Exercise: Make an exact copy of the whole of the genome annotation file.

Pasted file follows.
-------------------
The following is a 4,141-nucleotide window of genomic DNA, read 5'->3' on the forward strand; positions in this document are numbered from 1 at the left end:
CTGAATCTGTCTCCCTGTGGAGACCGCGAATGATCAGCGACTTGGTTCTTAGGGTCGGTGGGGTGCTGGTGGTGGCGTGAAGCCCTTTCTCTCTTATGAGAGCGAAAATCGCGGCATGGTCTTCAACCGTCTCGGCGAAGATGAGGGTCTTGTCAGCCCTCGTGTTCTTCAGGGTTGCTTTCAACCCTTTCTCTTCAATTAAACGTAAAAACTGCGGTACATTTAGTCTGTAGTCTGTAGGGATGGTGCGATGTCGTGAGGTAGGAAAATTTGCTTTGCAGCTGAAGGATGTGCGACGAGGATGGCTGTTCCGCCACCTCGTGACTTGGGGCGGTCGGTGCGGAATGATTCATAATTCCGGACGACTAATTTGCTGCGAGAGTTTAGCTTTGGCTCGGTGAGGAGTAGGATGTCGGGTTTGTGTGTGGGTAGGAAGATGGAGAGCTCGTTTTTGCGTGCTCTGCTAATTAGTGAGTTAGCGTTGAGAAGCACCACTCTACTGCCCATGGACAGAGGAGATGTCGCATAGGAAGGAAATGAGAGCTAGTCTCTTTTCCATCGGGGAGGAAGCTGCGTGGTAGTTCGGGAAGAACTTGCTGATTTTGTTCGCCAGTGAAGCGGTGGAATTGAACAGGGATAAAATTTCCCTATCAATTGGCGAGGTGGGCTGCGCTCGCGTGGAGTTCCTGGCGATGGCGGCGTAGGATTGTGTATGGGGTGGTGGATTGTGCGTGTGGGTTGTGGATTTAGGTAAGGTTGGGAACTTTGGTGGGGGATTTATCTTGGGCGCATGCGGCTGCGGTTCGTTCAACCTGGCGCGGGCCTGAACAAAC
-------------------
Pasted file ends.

The following is a 4,141-nucleotide window of genomic DNA, read 5'->3' on the forward strand; positions in this document are numbered from 1 at the left end:
CTGAATCTGTCTCCCTGTGGAGACCGCGAATGATCAGCGACTTGGTTCTTAGGGTCGGTGGGGTGCTGGTGGTGGCGTGAAGCCCTTTCTCTCTTATGAGAGCGAAAATCGCGGCATGGTCTTCAACCGTCTCGGCGAAGATGAGGGTCTTGTCAGCCCTCGTGTTCTTCAGGGTTGCTTTCAACCCTTTCTCTTCAATTAAACGTAAAAACTGCGGTACATTTAGTCTGTAGTCTGTAGGGATGGTGCGATGTCGTGAGGTAGGAAAATTTGCTTTGCAGCTGAAGGATGTGCGACGAGGATGGCTGTTCCGCCACCTCGTGACTTGGGGCGGTCGGTGCGGAATGATTCATAATTCCGGACGACTAATTTGCTGCGAGAGTTTAGCTTTGGCTCGGTGAGGAGTAGGATGTCGGGTTTGTGTGTGGGTAGGAAGATGGAGAGCTCGTTTTTGCGTGCTCTGCTAATTAGTGAGTTAGCGTTGAGAAGCACCACTCTACTGCCCATGGACAGAGGAGATGTCGCATAGGAAGGAAATGAGAGCTAGTCTCTTTTCCATCGGGGAGGAAGCTGCGTGGTAGTTCGGGAAGAACTTGCTGATTTTGTTCGCCAGTGAAGCGGTGGAATTGAACAGGGATAAAATTTCCCTATCAATTGGCGAGGTGGGCTGCGCTCGCGTGGAGTTCCTGGCGATGGCGGCGTAGGATTGTGTATGGGGTGGTGGATTGTGCGTGTGGGTTGTGGATTTAGGTAAGGTTGGGAACTTTGGTGGGGGATTTATCTTGGGCGCATGCGGCTGCGGTTCGTTCAACCTGGCGCGGGCCTGAACAAAC